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Skiing the Antarctic Peninsula: Part 1
Posted on November 23, 2011

First Ascent Ski Guide Kent McBride checks in from a recent ski-guide trip in Antarctica.

Story and photos by Kent McBride

Somewhere near the equator, the three-quarter-full moon was bright on the left wing and the sun was pink while setting below the right wing of the jet. Seeing this really helped me believe that I was actually on my way to ski Antarctica.

During this economy, you never really know if privately guided trips are actually going to come together. So I was psyched when I received the phone call from Karyn at Ice Axe Expeditions saying that there was enough room for me and my clients to set sail for the Antarctic Peninsula.

The trip is as unique an idea that Ice Axe Expeditions founder Doug Stoup has ever put together. The challenges: Antarctica is a difficult place to get to, due to the weather and its location. Two weeks is the standard amount of time most people who can afford this type of trip can manage to take away from work. Planes are expensive and often get delayed due to bad weather on the ice cap. Sailboats and motor yachts are slower and not as comfortable. So Doug thought big—and went even bigger. His solution is the Clipper Adventurer, a 100-meter (320-plus feet) cruise ship equipped to feed and house 120 people, and docked where we can all meet in Argentina and then cross the Drake Passage in two days. From there, a bunch of Zodiac boats zips groups of ski mountaineers to cool objectives to climb, ski and view amazing wildlife. Brilliant!

Packing for this adventure was quite challenging because we’ll be ski touring every day but returning to the ship and the comforts of a 5-star hotel every night. (One might say this is fine country club–style ski touring.) It took time to pack, and it will be interesting to see how I did in the end. But here we go: K2 Wayback skis, safety straps (in case I fall into a crevasse and my skis eject, I’ll still be attached to them), ski poles, one whippet, ski touring boots, skins, ski crampons, ice axe, climbing crampons, two ice screws, harness, crevasse rescue kit, 8.4-mm, 60-meter and 6.5-mm ropes, 60-meter pull cord, Deadman anchor, helmet, First Ascent Alchemist 40-liter backpack, ABS pack (if there is high avalanche hazard), shovel, probe, avalanche beacon, first aid kit, repair kit, rescue shelter, rescue sled, Jetboil stove, headlamp, water bottles, GPS, map, compass, altimeter, radios, First Ascent base layers and socks, Heyburn Ski Pants, a prototype ski touring pant that the Ski Team has been working on for 2012, Nail Driver Pants, Bat Hang Hoodie, Downlight Vest, Downlight Hoodie, Hyalite Jacket, SEABA Heli Guide Jacket, Downlines Jacket, buff/multiclava, two pairs of Guide Gloves, Summit Mitts, two hats, goggles (light and dark lenses), sunglasses, ball cap, sunscreen, binoculars, camera and video camera.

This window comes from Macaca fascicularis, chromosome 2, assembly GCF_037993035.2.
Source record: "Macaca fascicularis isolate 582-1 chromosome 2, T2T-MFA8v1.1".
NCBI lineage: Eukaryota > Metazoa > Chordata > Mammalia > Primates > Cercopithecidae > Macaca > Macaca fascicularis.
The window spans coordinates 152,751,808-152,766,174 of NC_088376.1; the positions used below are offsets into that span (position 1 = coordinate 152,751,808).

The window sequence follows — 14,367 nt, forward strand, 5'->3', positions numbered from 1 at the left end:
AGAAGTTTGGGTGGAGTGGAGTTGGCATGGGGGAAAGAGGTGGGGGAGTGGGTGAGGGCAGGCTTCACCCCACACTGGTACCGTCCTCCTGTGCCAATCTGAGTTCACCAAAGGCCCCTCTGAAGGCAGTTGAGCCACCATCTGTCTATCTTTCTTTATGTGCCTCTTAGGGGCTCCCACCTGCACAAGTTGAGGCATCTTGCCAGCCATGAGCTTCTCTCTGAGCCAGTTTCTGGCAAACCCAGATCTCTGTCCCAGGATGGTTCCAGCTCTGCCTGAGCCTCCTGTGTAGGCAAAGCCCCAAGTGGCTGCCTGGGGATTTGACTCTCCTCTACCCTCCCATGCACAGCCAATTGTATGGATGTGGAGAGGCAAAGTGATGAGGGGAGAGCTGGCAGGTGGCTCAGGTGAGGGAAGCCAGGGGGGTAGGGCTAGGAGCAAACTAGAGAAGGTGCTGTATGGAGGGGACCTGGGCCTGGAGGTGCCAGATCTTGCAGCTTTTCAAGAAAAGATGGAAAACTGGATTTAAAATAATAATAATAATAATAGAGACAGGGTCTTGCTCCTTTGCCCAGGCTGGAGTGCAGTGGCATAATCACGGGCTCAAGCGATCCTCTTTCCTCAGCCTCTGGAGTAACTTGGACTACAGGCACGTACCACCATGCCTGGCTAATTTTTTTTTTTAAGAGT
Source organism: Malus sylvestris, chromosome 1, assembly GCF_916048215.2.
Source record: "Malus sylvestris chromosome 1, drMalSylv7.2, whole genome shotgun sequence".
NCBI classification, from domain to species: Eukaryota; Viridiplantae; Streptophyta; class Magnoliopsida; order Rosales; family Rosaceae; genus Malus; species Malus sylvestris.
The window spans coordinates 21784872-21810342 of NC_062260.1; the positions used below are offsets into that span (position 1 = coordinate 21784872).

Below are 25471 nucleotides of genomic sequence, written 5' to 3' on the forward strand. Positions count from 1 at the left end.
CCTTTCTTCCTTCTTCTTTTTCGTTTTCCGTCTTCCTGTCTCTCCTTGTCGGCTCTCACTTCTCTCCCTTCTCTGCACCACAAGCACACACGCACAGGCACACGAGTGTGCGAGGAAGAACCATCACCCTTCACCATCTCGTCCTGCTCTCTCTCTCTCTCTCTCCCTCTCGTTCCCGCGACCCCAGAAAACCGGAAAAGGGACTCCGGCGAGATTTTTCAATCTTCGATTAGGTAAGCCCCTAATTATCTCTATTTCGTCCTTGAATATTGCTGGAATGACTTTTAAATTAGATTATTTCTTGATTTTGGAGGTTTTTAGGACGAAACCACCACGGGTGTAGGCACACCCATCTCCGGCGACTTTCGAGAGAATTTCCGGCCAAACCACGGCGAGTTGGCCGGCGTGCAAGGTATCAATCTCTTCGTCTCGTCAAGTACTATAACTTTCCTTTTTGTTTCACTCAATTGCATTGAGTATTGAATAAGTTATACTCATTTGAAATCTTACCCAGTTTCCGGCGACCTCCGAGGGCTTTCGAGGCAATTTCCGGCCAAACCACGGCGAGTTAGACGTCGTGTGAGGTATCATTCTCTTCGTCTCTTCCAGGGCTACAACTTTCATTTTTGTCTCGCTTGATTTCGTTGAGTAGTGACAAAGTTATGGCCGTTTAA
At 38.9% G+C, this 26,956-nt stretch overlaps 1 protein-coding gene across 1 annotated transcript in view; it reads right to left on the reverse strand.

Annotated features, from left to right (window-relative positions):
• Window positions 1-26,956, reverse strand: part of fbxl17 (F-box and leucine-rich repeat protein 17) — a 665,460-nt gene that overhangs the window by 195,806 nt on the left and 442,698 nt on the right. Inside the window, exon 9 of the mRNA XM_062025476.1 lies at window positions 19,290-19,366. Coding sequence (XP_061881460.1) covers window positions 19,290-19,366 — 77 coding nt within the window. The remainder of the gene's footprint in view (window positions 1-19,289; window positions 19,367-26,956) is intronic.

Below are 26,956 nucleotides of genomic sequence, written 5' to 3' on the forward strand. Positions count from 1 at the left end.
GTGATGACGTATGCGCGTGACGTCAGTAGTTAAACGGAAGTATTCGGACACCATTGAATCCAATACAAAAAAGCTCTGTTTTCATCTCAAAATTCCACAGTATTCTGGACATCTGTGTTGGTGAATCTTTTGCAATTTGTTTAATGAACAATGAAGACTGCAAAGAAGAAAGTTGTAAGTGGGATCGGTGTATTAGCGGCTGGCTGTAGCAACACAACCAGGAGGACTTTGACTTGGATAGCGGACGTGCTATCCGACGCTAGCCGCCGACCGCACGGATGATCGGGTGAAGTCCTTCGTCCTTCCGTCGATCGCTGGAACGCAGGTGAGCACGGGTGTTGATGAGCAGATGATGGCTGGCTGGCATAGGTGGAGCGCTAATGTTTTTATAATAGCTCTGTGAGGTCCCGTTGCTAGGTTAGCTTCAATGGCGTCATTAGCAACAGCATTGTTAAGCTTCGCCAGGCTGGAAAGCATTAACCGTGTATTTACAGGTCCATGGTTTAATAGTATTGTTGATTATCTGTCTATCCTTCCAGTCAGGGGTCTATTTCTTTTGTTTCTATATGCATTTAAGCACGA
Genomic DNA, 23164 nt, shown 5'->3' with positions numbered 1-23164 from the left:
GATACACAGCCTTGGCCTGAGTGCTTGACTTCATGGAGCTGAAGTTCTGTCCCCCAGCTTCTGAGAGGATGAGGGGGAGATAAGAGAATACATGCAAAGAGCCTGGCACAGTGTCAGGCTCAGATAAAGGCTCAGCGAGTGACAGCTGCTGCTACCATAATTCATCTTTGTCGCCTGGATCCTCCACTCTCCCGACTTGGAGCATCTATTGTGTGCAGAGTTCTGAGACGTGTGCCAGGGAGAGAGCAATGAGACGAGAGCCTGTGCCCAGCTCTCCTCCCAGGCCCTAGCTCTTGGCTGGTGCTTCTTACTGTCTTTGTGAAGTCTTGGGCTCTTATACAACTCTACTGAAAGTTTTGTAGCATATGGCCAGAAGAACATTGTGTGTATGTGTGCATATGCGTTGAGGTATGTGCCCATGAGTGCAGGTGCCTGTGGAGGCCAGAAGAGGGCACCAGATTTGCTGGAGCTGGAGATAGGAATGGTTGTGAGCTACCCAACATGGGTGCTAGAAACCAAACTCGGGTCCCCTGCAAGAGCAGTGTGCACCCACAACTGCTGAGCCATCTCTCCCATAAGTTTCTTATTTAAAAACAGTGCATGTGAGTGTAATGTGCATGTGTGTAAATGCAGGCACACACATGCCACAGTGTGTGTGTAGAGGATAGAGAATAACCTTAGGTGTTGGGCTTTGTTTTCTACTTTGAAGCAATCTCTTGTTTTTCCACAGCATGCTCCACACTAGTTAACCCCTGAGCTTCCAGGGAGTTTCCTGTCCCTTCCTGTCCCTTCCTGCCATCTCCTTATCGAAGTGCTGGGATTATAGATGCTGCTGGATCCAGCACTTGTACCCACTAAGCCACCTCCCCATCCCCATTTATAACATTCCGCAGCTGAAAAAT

After a day-and-a-half flight from Jackson Hole, Wyoming, to Ushuaia, Argentina, we will have a couple of days of skiing followed by two days of sailing across the Drake Passage. There, we will have about seven days to hike and ski before returning home.

Antarctica is mostly a frozen desert and isn’t exactly known for deep powder skiing. However, it is the biggest freezer on the planet with tons of snowy mountains. Hopefully, the penguins will welcome us with great weather!

Author: - Wednesday, November 23rd, 2011
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  1. Jean T. McBride

    WOW…..
    What an incredible experience. And to think, the same bed every night!
    Very interesting. Thank you,Kent.

  2. Kerry Stanovsky

    Hey Kent, just checking in on you pal. Sounds like a cool adventure. Be safe out there Kent. -Kerry

  3. Joe Lapping

    Nice load of gear kent….I recognize some of the same pieces from my gear room!….Im curious which pack youve found to be the best for ski mountaineering?….Ive been using BD for day trips and Arcteryx otherwise….Joe


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